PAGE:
Matriculants! Will you be the captain of your ship, through storms and calms, or drift along waiting to be told what to do? When you get an unfair or tough blow, are you going to work harder to fix it yourself, or wait for others while blaming the teacher or class…or?
Before high school, you never thought much about being the captain of your life. You're going to be challenged in the next 4 years, sure, but you'll also discover the most amazing things about yourself and the world.
From here on you will have to ask yourself: What core values will be the most essential for me? Will I draw upon my intrinsic motivation and curiosity--or will I default to my anxieties and limitations?
I want to sum up with this: Universal core values are the greatest gift The Grauer School or any school can ever give you. They will answer the question about which of those two villages you live in. Your teachers will be asking core values questions like this every week in class. “Will I let compassion and perseverance triumph over my fears and the unfairness I find?” You will be asked again in our Core Values Portfolio groups. Your answers are our version of enduring ant stings, cow jumping, lion hunting, or setting aside childish things.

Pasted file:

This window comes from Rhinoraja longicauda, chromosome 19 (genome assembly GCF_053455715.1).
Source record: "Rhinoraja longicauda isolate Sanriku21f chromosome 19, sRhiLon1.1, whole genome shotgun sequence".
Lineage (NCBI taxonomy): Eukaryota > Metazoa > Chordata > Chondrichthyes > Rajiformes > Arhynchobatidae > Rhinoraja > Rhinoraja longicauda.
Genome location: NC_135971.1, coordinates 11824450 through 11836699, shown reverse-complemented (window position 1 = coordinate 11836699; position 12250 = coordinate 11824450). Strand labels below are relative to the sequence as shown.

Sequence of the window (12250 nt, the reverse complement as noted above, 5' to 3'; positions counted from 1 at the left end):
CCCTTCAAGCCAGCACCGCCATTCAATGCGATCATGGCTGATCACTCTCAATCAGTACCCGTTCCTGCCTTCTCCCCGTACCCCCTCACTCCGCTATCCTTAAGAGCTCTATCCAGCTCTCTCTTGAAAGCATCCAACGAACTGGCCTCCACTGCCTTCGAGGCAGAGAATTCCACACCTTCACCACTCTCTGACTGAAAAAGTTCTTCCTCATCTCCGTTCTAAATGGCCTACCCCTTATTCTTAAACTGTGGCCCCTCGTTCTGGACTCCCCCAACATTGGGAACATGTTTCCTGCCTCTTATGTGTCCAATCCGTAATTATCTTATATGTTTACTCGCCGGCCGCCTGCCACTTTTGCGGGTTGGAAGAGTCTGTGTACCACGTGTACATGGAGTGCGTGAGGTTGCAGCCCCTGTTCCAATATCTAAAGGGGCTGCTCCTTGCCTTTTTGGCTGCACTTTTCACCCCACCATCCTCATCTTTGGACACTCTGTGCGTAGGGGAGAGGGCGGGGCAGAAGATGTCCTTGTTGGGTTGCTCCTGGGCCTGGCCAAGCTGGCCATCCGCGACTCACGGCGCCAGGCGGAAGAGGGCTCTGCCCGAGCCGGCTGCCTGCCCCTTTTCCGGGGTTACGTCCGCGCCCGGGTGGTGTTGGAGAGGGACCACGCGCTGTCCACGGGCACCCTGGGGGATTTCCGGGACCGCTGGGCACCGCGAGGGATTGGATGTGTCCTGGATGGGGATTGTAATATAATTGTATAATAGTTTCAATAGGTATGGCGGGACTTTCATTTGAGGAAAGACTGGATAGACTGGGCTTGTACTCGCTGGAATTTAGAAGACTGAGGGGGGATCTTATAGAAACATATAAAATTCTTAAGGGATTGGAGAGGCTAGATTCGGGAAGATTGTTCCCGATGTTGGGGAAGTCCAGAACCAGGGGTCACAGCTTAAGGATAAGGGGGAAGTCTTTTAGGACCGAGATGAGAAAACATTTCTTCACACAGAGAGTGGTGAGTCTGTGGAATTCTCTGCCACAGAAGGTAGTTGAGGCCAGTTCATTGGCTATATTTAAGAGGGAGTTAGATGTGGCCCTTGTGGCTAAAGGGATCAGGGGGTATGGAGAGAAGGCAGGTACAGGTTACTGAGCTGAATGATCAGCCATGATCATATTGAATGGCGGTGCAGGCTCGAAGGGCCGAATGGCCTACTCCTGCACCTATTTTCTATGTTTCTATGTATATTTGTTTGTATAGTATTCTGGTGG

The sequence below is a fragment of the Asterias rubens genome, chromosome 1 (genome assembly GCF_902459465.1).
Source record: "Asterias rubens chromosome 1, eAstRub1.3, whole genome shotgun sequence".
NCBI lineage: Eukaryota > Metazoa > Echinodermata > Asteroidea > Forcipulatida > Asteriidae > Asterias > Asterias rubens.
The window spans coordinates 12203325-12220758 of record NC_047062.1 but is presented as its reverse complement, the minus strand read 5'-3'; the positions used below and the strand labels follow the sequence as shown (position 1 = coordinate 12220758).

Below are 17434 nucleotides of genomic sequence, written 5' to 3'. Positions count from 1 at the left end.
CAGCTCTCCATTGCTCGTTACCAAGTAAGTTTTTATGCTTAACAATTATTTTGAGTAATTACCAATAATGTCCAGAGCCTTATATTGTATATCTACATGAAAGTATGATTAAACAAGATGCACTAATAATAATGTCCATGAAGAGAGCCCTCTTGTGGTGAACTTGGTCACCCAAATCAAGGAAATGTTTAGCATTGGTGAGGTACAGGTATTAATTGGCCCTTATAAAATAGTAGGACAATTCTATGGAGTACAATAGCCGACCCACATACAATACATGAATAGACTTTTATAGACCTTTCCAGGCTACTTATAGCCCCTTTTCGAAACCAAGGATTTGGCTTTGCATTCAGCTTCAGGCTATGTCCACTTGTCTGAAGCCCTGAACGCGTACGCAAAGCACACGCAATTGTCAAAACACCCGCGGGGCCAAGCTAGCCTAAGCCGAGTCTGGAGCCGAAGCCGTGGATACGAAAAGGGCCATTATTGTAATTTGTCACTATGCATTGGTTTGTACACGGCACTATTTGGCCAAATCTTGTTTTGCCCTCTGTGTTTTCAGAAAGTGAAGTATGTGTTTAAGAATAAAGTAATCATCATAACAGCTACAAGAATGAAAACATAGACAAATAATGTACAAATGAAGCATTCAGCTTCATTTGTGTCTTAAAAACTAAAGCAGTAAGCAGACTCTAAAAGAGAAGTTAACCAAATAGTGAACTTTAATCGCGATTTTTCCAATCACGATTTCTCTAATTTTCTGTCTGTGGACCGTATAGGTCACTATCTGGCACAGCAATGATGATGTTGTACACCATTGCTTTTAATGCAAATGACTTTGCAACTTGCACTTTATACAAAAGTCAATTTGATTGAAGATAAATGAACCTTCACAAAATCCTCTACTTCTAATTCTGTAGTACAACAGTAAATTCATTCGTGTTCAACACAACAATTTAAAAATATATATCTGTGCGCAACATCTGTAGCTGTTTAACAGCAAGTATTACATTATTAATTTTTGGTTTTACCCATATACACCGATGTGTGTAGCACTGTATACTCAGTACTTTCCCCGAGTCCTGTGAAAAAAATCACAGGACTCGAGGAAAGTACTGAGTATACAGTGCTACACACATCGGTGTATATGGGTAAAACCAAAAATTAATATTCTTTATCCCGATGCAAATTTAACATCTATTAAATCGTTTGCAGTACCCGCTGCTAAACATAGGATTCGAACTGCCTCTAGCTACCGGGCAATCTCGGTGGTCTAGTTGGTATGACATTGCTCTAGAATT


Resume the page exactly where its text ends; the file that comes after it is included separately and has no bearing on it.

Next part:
The Grauer village thrives on core values. Our alumni are testaments to their lifelong impact. Study these values and you'll create lifelong bonds. Remember, you can always lean on me; I love hearing what you are going through as do your teachers. We’re more than a school. We are a community for support.
So happy matriculation, and good luck deciding which of the two villages you want to live in. I now send you off with just three bits of guidance for this great, life passage to greater happiness and success: One, face this passage into high school and adulthood courageously! Two, consider often the great, eternal question from Mary Oliver, an American poet, a notion that has brought me enormous joy: "Tell me, what is it you plan to do with your one wild and precious life?" And three: make your bed every day.